We are almost settled at the little house on Bonnet Street. Of course, now it is the holiday season, and even the most established routines are altered in the season. The only way a place starts to feel like home, is to live in it a while. It has to rain, and likewise, the sun has to shine til you know where light and shadow falls and the kitchen has to smell like supper cooking. Like every other genuine treasure in life, it takes time. One day you suddenly realise . . . you are home. The little house on the corner is starting to feel like home.
Mama and I went to see sister Connie the Saturday before Thanksgiving. She was cooking supper for about fifteen people and with ease, she moved from one pot to another without a trace of worry. Connie is a sensible person and her feathers are not easily ruffled. She is steadfast and we are all blessed to call her our own. It was a lovely time on that perfect late autumn day.
It was a very short work week, with the Thanksgiving holiday approaching. I spent Wednesday night at Mamas’ to prepare for the gathering on Thursday. We spent most of the day in kitchen. Mama cooked sweet potatoes and pies. I spent a good deal of time on collards. I made enough biscuits for the biscuit stuffing-and our supper. I also rummaged through boxes looking for table cloths. We were both tired that evening and I went to bed, determined to rise early to peel apples!
All of our efforts paid off, for when the kids arrived, we only had to cream the potatoes and make the gravy. It was a brisk and bright day and a lot of us ate outside. “Baby brother cousin”, Ryan and his “sister cousins” ran around the yard. (This is how they refer to one another) What a precious sight to behold-and especially while you are eating pie!
No one left empty handed that day. Instead we packaged pie, caramel apple dumplings, collards and sister Delores’ broccoli casserole, fresh eggs and bread from Connie . . until the kitchen looked like we had never been there!
The next day, I decorated for Christmas. I have always waited til December to do so, but I have not decorated for two years. Daddy was sick one year-then Julie died last year . . .and there was also all those covid restrictions. Several of my neighbors had decorated before Thanksgiving and that had stirred me to follow suit. I loved the cheerful lights and how happy they all were as they toiled. I laughed at the celebrations when an old strand of lights worked. Now this little rabbitpatch is adorned with twinkling lights and ribbons. I cut cedar from a tree in the yard and made several little arrangements. I like an almost wild and natural look. I will use apples and oranges in the house- and candles and soft carols to fill the air. The tree is not up, but I will work on that, shortly. First, I must make a trip to retrieve it.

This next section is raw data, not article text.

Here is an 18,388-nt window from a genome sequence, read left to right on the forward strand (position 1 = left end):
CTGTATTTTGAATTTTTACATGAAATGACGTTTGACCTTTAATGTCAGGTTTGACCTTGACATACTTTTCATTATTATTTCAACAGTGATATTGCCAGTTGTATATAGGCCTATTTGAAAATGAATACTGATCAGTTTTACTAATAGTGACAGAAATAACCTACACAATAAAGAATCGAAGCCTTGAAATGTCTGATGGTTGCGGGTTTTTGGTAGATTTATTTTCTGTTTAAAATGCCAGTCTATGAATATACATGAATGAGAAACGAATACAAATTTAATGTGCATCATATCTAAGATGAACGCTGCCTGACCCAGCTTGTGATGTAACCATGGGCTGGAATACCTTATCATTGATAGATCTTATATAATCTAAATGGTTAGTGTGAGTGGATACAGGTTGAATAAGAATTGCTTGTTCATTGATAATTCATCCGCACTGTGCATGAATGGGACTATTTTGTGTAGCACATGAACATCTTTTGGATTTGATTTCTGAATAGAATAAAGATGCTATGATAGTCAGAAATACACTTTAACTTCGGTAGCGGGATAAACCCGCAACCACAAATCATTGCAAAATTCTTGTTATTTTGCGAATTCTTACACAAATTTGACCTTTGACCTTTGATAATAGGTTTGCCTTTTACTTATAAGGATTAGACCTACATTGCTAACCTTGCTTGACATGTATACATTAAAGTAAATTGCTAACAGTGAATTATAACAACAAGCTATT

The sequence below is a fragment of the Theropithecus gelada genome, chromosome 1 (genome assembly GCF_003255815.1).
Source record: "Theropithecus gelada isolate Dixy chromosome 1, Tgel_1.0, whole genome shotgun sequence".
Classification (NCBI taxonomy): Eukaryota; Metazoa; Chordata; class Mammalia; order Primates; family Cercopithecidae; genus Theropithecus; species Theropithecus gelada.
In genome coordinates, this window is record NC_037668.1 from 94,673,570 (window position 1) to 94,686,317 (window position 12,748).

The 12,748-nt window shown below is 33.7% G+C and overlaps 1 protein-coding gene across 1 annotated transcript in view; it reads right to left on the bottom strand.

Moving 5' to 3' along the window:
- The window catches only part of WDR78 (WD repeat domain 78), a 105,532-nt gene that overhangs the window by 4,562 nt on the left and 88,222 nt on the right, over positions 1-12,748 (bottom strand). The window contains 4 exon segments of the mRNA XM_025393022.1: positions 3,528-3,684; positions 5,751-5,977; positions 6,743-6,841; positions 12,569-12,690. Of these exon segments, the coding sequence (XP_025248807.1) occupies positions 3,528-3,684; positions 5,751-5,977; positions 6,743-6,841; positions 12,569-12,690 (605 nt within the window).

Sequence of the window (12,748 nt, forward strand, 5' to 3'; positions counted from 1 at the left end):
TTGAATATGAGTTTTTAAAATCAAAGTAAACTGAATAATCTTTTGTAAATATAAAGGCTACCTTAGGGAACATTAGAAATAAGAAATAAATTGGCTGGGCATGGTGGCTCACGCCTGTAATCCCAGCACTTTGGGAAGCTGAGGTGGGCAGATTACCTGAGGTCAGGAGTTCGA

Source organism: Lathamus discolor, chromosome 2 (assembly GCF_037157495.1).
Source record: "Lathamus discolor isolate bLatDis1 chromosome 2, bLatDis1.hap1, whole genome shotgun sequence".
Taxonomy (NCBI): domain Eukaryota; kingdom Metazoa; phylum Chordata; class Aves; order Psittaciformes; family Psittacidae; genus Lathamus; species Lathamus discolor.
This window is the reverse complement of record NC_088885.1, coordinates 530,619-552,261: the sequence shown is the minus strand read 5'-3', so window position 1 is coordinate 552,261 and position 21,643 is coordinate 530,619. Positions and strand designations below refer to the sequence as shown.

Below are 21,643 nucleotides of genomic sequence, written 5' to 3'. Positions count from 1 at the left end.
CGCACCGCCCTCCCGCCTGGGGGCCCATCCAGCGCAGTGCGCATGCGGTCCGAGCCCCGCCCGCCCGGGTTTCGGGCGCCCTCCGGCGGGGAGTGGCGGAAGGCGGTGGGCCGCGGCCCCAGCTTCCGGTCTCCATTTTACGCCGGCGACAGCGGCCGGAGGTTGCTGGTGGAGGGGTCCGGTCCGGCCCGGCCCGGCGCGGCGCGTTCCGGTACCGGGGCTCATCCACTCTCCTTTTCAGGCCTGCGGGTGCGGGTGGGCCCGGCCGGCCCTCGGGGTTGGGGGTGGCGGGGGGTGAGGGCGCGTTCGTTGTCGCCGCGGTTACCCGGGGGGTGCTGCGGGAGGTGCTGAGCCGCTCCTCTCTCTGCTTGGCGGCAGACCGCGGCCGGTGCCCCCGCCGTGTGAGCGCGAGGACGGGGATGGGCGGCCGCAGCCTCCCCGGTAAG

One afternoon, Brant, Jenny and their families stopped by, for they had not seen the house, except for pictures. Tres and Sarah came too. They had helped me move and even they were surprised with the now, cozy little cottage . We listened to old Christmas songs-which are our favorite ones, ate cookies that Sydney made and watched the most darling little ones play. That was a happy time for me.
I have discovered more things about myself as of recently. I thought that I liked simplicity . . .but I embrace it now, more than ever. In fact, I am more determined than ever to live as simply as I can. From food to activities-from possessions to products . . .I am on a mission.
I like living in a smaller house. It suits me at this particular season of life. It makes sense financially, certainly, but there is a lot less housekeeping too. Also, a big house with vacant rooms feels different-lonelier and hollow, at times.
I do like old houses. I just can not convince myself, otherwise. Of course, new windows in an old house would be even better. . .and more electrical outlets. I am not swayed so easily by modern conveniences but, I like running water and heat . I also like to work . “Quick and easy” tastes just like it sounds. I derive a sort of satisfaction when I work at something-even if I make mistakes! Just yesterday, I worked on an arrangement of cedar for quite a while. I made a garland with a lantern in the middle of it. When I placed it on the table, I tried to like it . . and at first, I almost did. I left it to work on a wreath. When I came back, I couldn’t deny it. The thing had gone from “bad to worse”. I took it apart and what a mess that was. Still, I had enjoyed working on it. Work makes me think, whether or not, I am creating something of beauty or fixing something or cleaning. It all boils down to no one enjoys a fire more than the one who gathered the wood, I think.
I love hearing the church bells ring out the hour. I love bells and chimes . . not whistles -Sometimes though, I hear the train whistle late at night. That kind of whistle, I do like. I do not understand how that whistle can sound sorrowful and joyful, at the same time!
There is so much to love wherever you go . . but I must declare that I miss the countryside. I miss the big sky and the sweet air. There, in the country, are a million stars and the brightest moons for the heavens own every bit of sky. Silvery , misty fields in the evenings and mornings are golden when you can see the sun rising There are just so many shades of light. Maybe, I will always favor this landscape, but there truly is so much to love wherever you go. I would do well to dwell on this truth .
For now, I live on a quiet street in a friendly neighborhood and everything is just five minutes away. Old trees line the streets and the moon rises in a window in the sky just above this rabbitpatch. Traffic is very light and not constant . . .and when those church bells ring . . . .well, I just love everything about the little house on Bonnet Street!